"The year that is drawing towards its close, has been filled with the blessings of fruitful fields and healthful skies. To these bounties, which are so constantly enjoyed that we are prone to forget the source from which they come, others have been added, which are of so extraordinary a nature, that they cannot fail to penetrate and soften even the heart which is habitually insensible to the ever watchful providence of Almighty God. In the midst of a...war of unequaled magnitude and severity, which has sometimes seemed to foreign States to invite and to provoke their aggression, peace has been preserved with all nations, order has been maintained, the laws have been respected and obeyed, and harmony has prevailed everywhere except in the theatre of military conflict... Needful diversions of wealth and of strength from the fields of peaceful industry to the national defence...rejoicing in the consiousness of augmented strength and vigor, is permitted to expect continuance of years with large increase of freedom. No human counsel hath devised nor hath any mortal hand worked out these great things. They are the gracious gifts of the Most High God, who, while dealing with us in anger for our sins, hath nevertheless remembered mercy. It has seemed to me fit and proper that they should be solemnly, reverently and gratefully acknowledged as with one heart and one voice by the whole American People. I do therefore invite my fellow citizens in every part of the United States, and also those who are at sea and those who are sojourning in foreign lands, to set apart and observe the last Thursday of November next, as a day of Thanksgiving and Praise to our beneficent Father who dwelleth in the Heavens. And I recommend to them that while offering up the ascriptions justly due to Him for such singular deliverances and blessings, they do also, with humble penitence for our national perverseness and disobedience, commend to His tender care all those who have become widows, orphans, mourners or sufferers in the lamentable...strife in which we are unavoidably engaged, and fervently implore the interposition of the Almighty Hand to heal the wounds of the nation and to restore it as soon as may be consistent with the Divine purposes to the full enjoyment of peace, harmony, tranquillity and Union.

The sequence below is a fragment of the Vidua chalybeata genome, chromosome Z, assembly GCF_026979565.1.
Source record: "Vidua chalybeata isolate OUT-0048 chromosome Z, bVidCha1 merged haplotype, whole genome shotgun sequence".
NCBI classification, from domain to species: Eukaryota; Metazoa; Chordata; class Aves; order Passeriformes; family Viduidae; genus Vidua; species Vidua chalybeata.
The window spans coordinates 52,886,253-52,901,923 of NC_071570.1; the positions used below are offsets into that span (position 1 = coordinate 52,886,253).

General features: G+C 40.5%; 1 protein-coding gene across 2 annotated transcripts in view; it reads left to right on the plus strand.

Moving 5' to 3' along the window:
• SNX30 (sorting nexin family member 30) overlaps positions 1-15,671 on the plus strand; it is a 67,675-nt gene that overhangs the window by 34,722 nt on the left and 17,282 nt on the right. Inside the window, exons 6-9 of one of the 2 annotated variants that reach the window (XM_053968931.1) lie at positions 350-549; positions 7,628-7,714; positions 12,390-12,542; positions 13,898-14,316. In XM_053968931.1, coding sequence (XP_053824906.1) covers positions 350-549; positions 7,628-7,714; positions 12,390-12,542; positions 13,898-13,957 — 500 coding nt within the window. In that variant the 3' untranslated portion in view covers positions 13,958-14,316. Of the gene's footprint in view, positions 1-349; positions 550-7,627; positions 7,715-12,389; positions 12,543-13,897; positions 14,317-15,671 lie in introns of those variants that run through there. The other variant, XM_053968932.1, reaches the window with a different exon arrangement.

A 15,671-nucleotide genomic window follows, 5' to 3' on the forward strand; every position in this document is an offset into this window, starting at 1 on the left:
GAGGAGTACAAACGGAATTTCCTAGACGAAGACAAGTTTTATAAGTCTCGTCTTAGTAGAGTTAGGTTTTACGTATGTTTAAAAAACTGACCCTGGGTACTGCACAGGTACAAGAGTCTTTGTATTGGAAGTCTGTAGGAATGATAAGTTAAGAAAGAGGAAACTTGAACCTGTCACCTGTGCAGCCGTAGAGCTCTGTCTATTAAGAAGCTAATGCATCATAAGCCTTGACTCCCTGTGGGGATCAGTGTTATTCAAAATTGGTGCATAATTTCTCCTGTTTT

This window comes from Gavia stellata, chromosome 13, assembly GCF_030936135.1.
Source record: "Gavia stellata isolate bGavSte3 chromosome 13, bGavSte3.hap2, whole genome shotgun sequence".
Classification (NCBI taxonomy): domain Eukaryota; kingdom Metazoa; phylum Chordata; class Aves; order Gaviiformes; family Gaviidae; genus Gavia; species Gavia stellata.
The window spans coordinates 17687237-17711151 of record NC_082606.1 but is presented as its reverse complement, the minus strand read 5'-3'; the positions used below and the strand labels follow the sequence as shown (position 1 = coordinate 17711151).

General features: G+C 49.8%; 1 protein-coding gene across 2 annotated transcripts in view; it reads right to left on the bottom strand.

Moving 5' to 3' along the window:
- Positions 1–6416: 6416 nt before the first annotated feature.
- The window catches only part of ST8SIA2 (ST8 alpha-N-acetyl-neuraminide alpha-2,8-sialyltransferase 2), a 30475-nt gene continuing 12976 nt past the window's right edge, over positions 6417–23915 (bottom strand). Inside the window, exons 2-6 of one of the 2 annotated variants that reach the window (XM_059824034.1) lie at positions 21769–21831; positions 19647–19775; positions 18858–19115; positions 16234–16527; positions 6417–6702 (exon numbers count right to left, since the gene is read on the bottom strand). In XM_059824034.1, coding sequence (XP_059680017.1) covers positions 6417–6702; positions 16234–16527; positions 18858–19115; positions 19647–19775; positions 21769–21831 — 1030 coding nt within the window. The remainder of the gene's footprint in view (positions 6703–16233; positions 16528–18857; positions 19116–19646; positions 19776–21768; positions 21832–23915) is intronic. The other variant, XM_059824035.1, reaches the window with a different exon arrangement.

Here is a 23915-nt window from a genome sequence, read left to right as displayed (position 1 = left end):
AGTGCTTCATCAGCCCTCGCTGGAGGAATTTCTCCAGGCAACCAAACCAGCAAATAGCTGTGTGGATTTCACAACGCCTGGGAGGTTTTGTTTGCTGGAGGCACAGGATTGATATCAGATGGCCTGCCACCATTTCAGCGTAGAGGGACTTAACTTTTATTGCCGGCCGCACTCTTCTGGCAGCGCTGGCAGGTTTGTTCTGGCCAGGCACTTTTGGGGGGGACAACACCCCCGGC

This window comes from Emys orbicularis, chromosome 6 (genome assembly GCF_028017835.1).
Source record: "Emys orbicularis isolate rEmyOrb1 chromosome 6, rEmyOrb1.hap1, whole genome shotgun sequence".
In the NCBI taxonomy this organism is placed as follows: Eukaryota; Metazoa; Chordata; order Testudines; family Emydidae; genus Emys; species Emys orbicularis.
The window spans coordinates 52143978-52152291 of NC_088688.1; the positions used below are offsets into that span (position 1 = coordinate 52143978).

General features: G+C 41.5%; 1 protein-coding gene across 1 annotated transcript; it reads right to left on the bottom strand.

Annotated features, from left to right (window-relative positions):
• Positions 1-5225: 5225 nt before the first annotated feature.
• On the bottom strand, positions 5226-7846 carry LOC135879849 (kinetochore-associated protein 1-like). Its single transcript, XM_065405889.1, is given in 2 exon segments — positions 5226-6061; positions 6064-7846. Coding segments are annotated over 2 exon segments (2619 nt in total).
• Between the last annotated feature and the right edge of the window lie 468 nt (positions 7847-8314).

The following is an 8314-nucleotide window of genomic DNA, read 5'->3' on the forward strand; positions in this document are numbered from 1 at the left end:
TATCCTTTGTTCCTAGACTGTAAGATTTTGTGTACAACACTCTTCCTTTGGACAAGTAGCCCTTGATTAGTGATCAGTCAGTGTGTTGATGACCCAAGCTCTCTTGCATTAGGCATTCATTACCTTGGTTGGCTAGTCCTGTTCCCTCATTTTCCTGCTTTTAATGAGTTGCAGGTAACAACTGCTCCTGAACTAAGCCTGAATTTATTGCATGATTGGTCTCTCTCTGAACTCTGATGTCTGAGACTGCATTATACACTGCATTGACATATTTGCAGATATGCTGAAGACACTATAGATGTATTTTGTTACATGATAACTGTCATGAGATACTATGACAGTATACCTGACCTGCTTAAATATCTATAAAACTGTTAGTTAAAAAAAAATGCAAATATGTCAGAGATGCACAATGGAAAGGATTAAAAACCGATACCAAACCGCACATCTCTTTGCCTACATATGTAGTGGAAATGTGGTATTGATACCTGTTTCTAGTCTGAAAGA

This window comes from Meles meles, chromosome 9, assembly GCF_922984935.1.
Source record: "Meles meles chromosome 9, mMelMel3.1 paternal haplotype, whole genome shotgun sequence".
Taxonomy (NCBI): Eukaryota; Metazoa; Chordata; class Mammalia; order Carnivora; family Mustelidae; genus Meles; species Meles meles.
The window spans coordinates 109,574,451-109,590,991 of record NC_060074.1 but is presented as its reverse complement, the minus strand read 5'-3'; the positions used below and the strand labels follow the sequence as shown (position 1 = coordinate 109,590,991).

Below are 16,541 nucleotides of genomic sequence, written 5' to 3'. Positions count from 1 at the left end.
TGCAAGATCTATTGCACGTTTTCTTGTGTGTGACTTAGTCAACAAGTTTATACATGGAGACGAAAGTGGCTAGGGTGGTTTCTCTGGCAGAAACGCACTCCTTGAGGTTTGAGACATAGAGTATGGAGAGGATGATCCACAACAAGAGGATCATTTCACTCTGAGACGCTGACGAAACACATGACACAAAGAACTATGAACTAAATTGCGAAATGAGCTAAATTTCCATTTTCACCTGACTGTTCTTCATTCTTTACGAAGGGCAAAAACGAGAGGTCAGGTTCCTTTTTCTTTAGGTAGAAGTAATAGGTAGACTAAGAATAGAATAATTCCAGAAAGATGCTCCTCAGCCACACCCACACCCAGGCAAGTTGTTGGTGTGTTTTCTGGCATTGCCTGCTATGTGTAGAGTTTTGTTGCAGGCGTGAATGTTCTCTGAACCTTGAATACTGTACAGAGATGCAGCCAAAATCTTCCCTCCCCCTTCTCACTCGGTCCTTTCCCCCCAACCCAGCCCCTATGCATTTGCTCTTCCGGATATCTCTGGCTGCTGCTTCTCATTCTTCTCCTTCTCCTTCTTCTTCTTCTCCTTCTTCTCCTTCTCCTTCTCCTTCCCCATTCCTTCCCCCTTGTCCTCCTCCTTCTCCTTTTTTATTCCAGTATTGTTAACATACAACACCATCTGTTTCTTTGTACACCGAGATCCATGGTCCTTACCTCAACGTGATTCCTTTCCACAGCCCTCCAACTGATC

In testimony whereof, I have hereunto set my hand and caused the Seal of the United States to be affixed.
     Done at the City of Washington, this Third day of October, in the year of our Lord one thousand eight hundred and sixty-three, and of the Independence of the Unites States the Eighty-eighth."
By the President: Abraham Lincoln


Submitted by Jerry Gore:

A Thanksgiving card at http://www.jacquielawson.com/viewcard.asp?code=3058563168485&source=jl999

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Thanks to Carl













FARM. FOOD. LIFE.




6 Oddball Facts About Turkeys We Bet You Didn't Know




By Gabrielle Saulsbery on November 23, 2015





 
Shutterstock
 
Ever thought about the spirited life and legend of your tryptophanic Thanksgiving centerpiece? Most people know the story of Ben Franklin vouching for the turkey to be America's national bird, which may or may not be true, but here are some other funky facts about the bird itself.
People have been eating them for a while now.
Researchers discovered the earliest-known instance of turkey domestication in a Mayan archaeological site in Guatemala, many miles from turkeys' native habitat in Mexico. The turkey bones—presumably from a ceremony, sacrifice, or feast—were more than 2,000 years old.
All turkey species originated in Mexico.
Which is a surprise, since Chipotle doesn't even offer a turkey burrito.
You won't find their eggs in a store.
Have you ever seen turkey eggs at Trader Joe's? Probably not. They lay significantly fewer eggs per year than chickens do. "Turkey eggs are very valuable," said Nick Zimmerman, an associate professor of animal/avian sciences at the University of Maryland, College Park, in an interview with Discovery News. "They have a higher value for making new baby poults, so we can grow them up into nice large turkeys and make meat for people." Zimmerman estimates the market price of one turkey egg at $3.50, more than twelve times that of a chicken egg.
More About Turkeys
They change color.




Well, the heads and necks of males do. Naturally a grayish blue, their skin can turn a deep red-purple when they're feeling feisty (think mating/fighting). "When they're breeding or when they're aggressive, more blood goes into their head—it's sort of like people who get flushed when really excited or mad," says retired ornithologist (a person who studies birds) and author Roger Lederer. "During breeding season, their heads could be red all week!"
The name turkey happened because someone didn't know their birds too well.
It's theorized that Europeans originally misidentified the gobblers as guinea fowl, which they believed hailed from the country Turkey. (They're not. They're from Guinea in Western Africa, but that's another mistake altogether.) Turkey and guinea fowl are not the same thing, but that doesn't mean anyone bothered to change the name to something correct, like "Mexico." Example:
Bob: How much Mexico did you eat on Thanksgiving this year?
Jane: Dude, so much Mexico. Like eight slices of Mexico with stuffing. I gotta learn some self-control.
Facial boners are a thing.
A floppy, fleshy piece of skin above the beak called the snood gets engorged with blood as an ornamental way of attracting females. Research shows that female turkeys are most attracted to larger snoods, and that if you're going to be a male turkey, it's best to be the one with the biggest snood of the bunch: Not only does it help you get the girl, but other males avoid fighting with and defer to you.
Roger Lederer, who answered one of our turkey questions, has a new book coming out. You can find Beaks, Bones & Birdsongs: How the Struggle for Survival Has Shaped Birds and Their Behavior in Spring 2016, published by Timber Press.